We now know how many people or teams to consider moving to agile at scale. In the continuation of our Q&A series on agile at scale and SAFe, we interviewed four experts who share their opinions.
The interactions are essential because they create a dynamic
Yes and no. If the teams are truly independent in that they’re working on different products, the development and delivery cycles can carry on separately from one another. It will therefore not be necessary to set up synchronization meetings.
Nevertheless, we shouldn’t forget that an agile approach also involves integration between people. We can therefore encourage exchanges between project teams and set up communities of practice in which different developers and product
owners can share ideas, as can be done in the Spotify culture, with its “chapters” or
communities focused on specific topics with “guilds.” This sharing of ideas is
essential as it creates a dynamic within the enterprise, helping all of the teams to progress.
With some of our clients, we also see that team members are encouraged to move from one project to another. This ensures that individuals have a richer and more diversified experience, as they collaborate with more people.
Each project is an increment of a product
Among other things, in the agile world, we consider a project to be the start or an increment of a product. Even before embarking on a scaled agile approach, we recommend that our clients move on to having stable teams on a product or solution, in which those teams are initially given Epics (the business need to be delivered in the project) that will be broken down into smaller needs.
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Teams must feel committed to the same strategic vision
For me, no—scaling up implies that all teams feel committed to the same strategic vision. And the concept of the project takes a back seat to that of the product, or even customers.
The contribution of each will form part of the features, the customer journeys (depending on the framework adopted), either within specialist teams for particular components (such as back-office, data, and customer interface) or, for more well-established setups, cross-functional teams organized around the customer journeys involved (feature teams).
As part of a development program, we can still speak of a project, in financial and management terms, for integration into the enterprise’s overall vision, especially if it’s not yet ready for an agile organization at the overall corporate level.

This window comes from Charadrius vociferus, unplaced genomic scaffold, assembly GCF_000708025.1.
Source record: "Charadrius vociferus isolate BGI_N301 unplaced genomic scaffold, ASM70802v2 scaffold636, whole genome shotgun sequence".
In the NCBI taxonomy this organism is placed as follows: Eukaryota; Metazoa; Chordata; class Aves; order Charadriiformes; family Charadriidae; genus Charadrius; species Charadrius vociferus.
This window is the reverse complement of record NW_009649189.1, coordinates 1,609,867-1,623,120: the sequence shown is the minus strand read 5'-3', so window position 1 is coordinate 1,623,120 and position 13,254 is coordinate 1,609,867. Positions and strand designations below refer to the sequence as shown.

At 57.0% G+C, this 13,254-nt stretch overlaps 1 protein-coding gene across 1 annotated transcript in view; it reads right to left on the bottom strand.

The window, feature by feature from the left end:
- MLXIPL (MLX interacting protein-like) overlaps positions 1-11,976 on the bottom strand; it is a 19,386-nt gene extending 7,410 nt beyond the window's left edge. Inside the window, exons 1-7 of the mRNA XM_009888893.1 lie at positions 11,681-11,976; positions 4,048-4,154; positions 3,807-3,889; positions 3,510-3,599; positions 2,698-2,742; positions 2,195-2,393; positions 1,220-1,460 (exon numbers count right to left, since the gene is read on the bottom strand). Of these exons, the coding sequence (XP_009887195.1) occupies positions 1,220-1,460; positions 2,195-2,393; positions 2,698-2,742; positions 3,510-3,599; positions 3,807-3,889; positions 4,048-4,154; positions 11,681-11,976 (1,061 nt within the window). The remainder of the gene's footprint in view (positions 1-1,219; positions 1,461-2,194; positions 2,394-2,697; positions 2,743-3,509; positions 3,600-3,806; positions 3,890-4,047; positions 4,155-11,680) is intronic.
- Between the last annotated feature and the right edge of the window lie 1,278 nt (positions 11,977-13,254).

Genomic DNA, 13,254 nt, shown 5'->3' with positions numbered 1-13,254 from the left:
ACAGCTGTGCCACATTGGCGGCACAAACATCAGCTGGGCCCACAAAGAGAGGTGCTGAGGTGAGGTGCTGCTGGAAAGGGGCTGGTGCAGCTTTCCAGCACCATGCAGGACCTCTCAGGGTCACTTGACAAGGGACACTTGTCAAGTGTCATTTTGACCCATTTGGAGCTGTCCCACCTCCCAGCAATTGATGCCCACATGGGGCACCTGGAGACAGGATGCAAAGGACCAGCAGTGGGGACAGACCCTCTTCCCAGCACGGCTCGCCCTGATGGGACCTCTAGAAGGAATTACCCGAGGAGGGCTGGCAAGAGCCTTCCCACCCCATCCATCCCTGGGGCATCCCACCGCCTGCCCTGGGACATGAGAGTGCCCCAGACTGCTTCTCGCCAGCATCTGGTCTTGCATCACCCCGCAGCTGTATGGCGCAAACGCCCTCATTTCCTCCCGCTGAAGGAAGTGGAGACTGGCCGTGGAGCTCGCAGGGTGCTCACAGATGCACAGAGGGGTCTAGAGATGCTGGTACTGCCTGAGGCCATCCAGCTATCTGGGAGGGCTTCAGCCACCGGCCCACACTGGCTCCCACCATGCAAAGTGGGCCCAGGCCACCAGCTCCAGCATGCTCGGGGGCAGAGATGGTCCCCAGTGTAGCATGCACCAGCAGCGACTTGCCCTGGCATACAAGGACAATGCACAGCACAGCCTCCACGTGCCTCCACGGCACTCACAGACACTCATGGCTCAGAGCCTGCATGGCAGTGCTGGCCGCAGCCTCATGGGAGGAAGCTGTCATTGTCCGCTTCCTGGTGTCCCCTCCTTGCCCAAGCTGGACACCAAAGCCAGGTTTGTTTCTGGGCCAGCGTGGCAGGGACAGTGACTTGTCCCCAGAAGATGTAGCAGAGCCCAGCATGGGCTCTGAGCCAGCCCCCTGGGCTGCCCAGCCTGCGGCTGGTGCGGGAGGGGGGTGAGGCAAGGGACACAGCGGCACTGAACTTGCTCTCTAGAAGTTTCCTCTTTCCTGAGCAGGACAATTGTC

It will be agility on a “horizontal” scale
Yes, scaled agile in a “horizontal” sense if we assume that a project equals a product.
That said, I also agree with Enalean’s point of view: some rituals don’t make sense if each team is working on a different product that has no interaction with the one next door. Nevertheless, it can be interesting to consider a scaled agile approach in these cases at the department or enterprise level, bringing it to all business areas (agile for HR, sales, marketing, etc.), but also cross-functionally to teams so as to promote continuous improvement on a collective basis, constructive exchanges, learning through communities of practice, internal events, hackathons, “live my life”-type internships (working for a few days in another team, another business area), and so on. A long time ago, an organization I was working for succeeded in accepting the following challenge: to move all its servers in just one month from two data centers that had just been sold and were no longer available. Working in multiple separate teams, the 70 people in this enterprise built a backlog, held a stand-up involving 70 people every morning for one month and everyone was able to contribute to achieving the goal. Although it had looked like an impossible task to achieve in such a short time, they succeeded. That’s the most inspiring story of a scaled agile approach that I know, and back then the term didn’t even exist.